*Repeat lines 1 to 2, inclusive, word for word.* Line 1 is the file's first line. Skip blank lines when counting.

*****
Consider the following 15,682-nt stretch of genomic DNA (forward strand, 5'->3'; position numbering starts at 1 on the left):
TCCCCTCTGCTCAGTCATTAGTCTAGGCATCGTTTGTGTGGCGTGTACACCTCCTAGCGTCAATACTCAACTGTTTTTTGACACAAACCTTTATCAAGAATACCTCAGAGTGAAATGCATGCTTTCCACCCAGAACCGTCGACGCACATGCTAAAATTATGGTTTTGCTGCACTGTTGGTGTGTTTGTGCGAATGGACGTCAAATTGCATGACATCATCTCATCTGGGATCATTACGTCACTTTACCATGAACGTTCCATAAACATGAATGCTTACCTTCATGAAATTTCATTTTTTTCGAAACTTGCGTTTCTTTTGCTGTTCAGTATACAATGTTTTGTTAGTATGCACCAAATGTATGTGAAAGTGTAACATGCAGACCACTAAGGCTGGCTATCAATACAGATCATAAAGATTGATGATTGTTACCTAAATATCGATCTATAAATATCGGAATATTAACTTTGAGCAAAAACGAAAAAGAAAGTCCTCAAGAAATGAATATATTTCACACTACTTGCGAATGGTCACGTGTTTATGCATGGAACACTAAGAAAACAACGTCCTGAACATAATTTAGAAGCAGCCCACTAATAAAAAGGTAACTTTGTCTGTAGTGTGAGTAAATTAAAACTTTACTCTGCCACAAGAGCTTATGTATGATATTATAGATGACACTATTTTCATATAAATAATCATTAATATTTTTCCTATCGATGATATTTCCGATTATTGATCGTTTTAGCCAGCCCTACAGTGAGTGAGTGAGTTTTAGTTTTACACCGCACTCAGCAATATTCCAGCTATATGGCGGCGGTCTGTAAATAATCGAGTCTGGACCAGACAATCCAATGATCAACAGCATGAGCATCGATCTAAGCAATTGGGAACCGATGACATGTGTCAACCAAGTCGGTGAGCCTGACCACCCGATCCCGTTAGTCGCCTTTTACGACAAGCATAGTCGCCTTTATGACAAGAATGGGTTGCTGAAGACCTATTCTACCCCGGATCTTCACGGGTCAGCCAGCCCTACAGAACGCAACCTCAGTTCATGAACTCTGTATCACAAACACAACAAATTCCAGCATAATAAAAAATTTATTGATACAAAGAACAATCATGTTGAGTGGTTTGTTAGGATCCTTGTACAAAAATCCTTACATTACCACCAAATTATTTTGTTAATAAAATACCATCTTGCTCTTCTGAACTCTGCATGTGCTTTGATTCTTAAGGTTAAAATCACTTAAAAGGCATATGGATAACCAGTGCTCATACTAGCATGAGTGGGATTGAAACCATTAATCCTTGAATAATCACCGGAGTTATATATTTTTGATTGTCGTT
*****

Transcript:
Consider the following 15,682-nt stretch of genomic DNA (forward strand, 5'->3'; position numbering starts at 1 on the left):
TCCCCTCTGCTCAGTCATTAGTCTAGGCATCGTTTGTGTGGCGTGTACACCTCCTAGCGTCAATACTCAACTGTTTTTTGACACAAACCTTTATCAAGAATACCTCAGAGTGAAATGCATGCTTTCCACCCAGAACCGTCGACGCACATGCTAAAATTATGGTTTTGCTGCACTGTTGGTGTGTTTGTGCGAATGGACGTCAAATTGCATGACATCATCTCATCTGGGATCATTACGTCACTTTACCATGAACGTTCCATAAACATGAATGCTTACCTTCATGAAATTTCATTTTTTTCGAAACTTGCGTTTCTTTTGCTGTTCAGTATACAATGTTTTGTTAGTATGCACCAAATGTATGTGAAAGTGTAACATGCAGACCACTAAGGCTGGCTATCAATACAGATCATAAAGATTGATGATTGTTACCTAAATATCGATCTATAAATATCGGAATATTAACTTTGAGCAAAAACGAAAAAGAAAGTCCTCAAGAAATGAATATATTTCACACTACTTGCGAATGGTCACGTGTTTATGCATGGAACACTAAGAAAACAACGTCCTGAACATAATTTAGAAGCAGCCCACTAATAAAAAGGTAACTTTGTCTGTAGTGTGAGTAAATTAAAACTTTACTCTGCCACAAGAGCTTATGTATGATATTATAGATGACACTATTTTCATATAAATAATCATTAATATTTTTCCTATCGATGATATTTCCGATTATTGATCGTTTTAGCCAGCCCTACAGTGAGTGAGTGAGTTTTAGTTTTACACCGCACTCAGCAATATTCCAGCTATATGGCGGCGGTCTGTAAATAATCGAGTCTGGACCAGACAATCCAATGATCAACAGCATGAGCATCGATCTAAGCAATTGGGAACCGATGACATGTGTCAACCAAGTCGGTGAGCCTGACCACCCGATCCCGTTAGTCGCCTTTTACGACAAGCATAGTCGCCTTTATGACAAGAATGGGTTGCTGAAGACCTATTCTACCCCGGATCTTCACGGGTCAGCCAGCCCTACAGAACGCAACCTCAGTTCATGAACTCTGTATCACAAACACAACAAATTCCAGCATAATAAAAAATTTATTGATACAAAGAACAATCATGTTGAGTGGTTTGTTAGGATCCTTGTACAAAAATCCTTACATTACCACCAAATTATTTTGTTAATAAAATACCATCTTGCTCTTCTGAACTCTGCATGTGCTTTGATTCTTAAGGTTAAAATCACTTAAAAGGCATATGGATAACCAGTGCTCATACTAGCATGAGTGGGATTGAAACCATTAATCCTTGAATAATCACCGGAGTTATATATTTTTGATTGTCGTT